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Hypertrophic phenotypic cardiomyopathy in an ocelot (Leopardus pardalis)

Farsette, Anna Beathriz Nascimento; Alberigi, Bruno; Aben-Athar, Carolina do Vale; Paulino, Jéssica da Silva; Alves, Arthur Carlos da Trindade; Barros, Matheus de Almeida; Dias Neto, Ramiro das Neves.
Acta sci. vet. (Impr.); 51(supl.1): Pub. 880, 2023. ilus, tab
Artigo em Inglês | VETINDEX | ID: biblio-1437101


Background: Hypertrophic cardiomyopathy phenotype (HCM) is the most common cardiac disease in domestic cats but is rarely described in wild species. This phenotype is characterized by concentric hypertrophy of the left ventricle and may be of familial inheritance or secondary to other diseases such as hyperthyroidism, chronic kidney disease, systemic arterial hypertension, and hyperaldosteronism. HCM can cause diastolic and systolic dysfunction and may cause congestive heart failure in affected animals. The present work aims to describe the first report of cardiomyopathy of the hypertrophic phenotype in a specimen of Leopardus pardalis, kept under human care. Case: A 11-year-old female ocelot (Leopardus pardalis) kept under human care, during a preventive care visit, had hypertrophic cardiomyopathy phenotype detected by cardiological evaluation with echocardiogram and a murmur grade III/ VI could be detected on cardiac auscultation. This preventive care occurred under chemical restraint with ketamine [6 mg/kg, i.m] associates with midazolam [0.5 mg/kg, i.m] and other evaluations have been done like complete blood count (CBC), biochemistry (alanine aminotransferase, aspartate aminotransferase, total proteins, albumin, albumin:globulin ratio, creatinine, urea, sodium, potassium, calcium, phosphorus, and globulin) and tyroid hormones [free tyroxine (T4) and thyroid-stimulating hormone (TSH)]. Medical management based on clopidogrel, and atenolol was administered for 3 months until the patient showed manifestations of congestive heart failure (CHF) 80 days later the initial evaluation. In this moment the patient presented with dyspnea, so a cardiological and laboratory evaluation was requested. On pulmonary auscultation crackling was identified, suggesting pulmonary edema and, on echocardiographic examination, some parameters had worsened. The CBC and biochemistry were all within reference ranges. Then, the beta-blocker was discontinued and replaced by pimobendan combined with furosemide as treatment of CHF, and the condition stabilized. After one year, the patient was re-evaluated and showed a slight improvement in the condition but still remained stable. Also, feline proBNP levels was tested (SNAP Feline proBNP® IDEXX) in this moment and it was increased. Discussion: The findings on echocardiography associated with the subjective evaluation associated with progressive worsening and clinical manifestation of CHF, as well as the response to treatment, even though there are no reference values for the species, reinforce the diagnosis. There is no evidence to suggest diseases that may contribute to secondary left ventricular hypertrophy. It is believed that pimobendan plays a key role in maintaining hemodynamic balance, since this has already been observed in other mammalian species. The use of beta blockers is commonly employed in domestic cats with HCM, and they have been prescribed in an attempt to promote greater ventricular relaxation, decrease left ventricular outflow obstruction, thus improving ventricular filling for maintenance of cardiac output. In view of the atrial enlargement and possible risk of thrombus formation, clopidogrel was prescribed, extrapolating what is known from domestic cats. It is reasonable to conclude that in this case, the cardiomyopathy behaved similarly to what is observed in domestic cats, both in its clinical evolution and in the means of diagnosis, and in its response to the therapy instituted.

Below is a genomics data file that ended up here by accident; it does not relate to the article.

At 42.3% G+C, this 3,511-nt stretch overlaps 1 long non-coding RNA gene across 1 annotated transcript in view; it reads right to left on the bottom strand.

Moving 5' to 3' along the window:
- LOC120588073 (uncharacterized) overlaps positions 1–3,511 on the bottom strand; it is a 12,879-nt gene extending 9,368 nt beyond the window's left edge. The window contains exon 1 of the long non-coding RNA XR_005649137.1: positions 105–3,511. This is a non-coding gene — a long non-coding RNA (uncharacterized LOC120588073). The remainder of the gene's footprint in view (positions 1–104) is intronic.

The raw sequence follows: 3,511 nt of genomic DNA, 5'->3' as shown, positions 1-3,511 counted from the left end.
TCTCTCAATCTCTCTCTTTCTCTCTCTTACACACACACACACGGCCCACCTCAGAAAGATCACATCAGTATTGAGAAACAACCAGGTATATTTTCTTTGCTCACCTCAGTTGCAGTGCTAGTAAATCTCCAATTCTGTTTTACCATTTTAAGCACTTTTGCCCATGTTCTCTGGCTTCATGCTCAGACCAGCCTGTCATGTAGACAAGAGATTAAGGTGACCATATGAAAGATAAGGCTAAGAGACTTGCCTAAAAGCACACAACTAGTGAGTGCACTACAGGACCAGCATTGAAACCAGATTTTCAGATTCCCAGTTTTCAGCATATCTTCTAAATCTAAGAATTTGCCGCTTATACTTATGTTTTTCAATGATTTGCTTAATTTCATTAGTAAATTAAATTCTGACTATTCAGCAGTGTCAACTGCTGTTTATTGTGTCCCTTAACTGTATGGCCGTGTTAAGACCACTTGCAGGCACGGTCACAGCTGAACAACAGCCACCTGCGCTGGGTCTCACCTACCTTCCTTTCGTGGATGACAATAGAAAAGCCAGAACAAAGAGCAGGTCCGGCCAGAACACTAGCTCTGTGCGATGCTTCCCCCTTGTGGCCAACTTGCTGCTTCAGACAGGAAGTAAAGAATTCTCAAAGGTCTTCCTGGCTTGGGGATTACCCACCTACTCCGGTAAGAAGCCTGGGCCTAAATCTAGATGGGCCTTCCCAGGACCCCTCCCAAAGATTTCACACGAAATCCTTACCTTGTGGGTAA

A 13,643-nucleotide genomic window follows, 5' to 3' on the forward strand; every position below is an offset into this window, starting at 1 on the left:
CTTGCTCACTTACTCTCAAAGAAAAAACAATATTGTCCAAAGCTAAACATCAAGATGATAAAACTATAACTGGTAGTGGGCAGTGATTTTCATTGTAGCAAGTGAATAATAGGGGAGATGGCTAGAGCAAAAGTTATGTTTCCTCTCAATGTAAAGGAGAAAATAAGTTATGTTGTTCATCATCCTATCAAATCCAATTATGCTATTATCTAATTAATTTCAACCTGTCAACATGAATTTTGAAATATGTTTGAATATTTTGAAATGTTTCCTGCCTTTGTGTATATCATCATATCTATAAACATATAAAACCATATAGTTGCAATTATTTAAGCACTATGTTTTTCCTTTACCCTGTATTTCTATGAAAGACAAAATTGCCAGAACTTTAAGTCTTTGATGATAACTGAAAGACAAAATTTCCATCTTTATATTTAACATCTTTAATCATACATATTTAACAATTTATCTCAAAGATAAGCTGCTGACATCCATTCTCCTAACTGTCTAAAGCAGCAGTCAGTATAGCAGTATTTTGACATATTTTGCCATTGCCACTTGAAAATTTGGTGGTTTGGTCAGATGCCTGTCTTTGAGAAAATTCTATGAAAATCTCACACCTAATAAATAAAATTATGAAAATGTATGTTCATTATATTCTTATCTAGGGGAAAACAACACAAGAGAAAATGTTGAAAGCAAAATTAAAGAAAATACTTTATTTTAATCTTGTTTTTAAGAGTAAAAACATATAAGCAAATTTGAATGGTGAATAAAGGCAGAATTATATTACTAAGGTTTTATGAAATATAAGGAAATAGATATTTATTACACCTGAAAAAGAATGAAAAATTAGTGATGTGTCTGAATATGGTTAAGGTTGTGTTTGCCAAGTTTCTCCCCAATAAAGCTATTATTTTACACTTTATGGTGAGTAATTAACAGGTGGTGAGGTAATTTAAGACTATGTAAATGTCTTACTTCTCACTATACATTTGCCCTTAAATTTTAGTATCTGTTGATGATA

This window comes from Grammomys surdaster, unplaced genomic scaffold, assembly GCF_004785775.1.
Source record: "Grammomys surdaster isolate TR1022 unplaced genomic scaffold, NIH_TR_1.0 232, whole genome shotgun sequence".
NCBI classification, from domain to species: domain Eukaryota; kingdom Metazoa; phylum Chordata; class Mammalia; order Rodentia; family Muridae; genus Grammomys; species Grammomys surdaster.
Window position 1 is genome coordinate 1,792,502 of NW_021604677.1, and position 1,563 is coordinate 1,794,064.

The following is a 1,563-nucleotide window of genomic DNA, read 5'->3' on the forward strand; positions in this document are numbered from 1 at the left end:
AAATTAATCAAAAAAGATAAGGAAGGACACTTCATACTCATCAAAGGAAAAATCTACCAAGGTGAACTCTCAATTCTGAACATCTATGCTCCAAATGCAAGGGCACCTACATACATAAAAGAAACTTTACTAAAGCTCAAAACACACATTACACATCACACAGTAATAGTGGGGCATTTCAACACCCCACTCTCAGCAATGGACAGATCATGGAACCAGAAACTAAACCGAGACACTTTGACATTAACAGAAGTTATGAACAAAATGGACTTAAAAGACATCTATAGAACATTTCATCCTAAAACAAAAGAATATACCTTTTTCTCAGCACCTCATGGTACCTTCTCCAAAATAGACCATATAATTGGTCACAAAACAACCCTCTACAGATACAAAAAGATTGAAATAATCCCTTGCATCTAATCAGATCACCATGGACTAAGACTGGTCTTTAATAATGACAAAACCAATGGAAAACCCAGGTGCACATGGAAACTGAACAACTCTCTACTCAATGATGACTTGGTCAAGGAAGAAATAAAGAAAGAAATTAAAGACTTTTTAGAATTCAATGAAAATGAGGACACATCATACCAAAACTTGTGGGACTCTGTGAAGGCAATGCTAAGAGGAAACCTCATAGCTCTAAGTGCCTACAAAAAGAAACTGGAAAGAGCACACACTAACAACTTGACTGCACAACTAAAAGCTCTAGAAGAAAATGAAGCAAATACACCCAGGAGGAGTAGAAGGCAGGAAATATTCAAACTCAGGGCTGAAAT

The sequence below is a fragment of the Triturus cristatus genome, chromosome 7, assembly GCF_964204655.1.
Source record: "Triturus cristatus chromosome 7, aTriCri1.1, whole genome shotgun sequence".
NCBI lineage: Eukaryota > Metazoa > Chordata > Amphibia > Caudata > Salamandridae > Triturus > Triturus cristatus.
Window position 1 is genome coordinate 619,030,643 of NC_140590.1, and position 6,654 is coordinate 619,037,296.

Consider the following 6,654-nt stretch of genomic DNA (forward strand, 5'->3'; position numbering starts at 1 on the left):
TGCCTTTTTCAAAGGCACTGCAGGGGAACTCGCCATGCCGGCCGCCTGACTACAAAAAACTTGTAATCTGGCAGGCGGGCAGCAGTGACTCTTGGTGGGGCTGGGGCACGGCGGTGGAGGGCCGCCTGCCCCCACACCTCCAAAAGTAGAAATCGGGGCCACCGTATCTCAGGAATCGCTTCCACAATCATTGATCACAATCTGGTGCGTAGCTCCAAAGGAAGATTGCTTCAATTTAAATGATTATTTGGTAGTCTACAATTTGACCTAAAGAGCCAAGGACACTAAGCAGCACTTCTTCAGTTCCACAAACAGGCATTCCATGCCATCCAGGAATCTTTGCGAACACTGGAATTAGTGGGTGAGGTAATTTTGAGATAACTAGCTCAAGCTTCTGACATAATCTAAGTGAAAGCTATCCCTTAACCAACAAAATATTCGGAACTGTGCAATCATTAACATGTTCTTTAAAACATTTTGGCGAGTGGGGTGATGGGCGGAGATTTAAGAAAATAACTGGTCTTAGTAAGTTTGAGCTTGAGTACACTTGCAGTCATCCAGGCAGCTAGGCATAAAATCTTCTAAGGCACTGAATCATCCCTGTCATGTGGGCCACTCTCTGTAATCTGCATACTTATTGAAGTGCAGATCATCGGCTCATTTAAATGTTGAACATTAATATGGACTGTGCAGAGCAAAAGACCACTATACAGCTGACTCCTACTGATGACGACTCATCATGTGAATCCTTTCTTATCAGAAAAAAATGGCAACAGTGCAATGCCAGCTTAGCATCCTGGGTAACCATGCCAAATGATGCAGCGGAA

Biblioteca responsável: BR68.1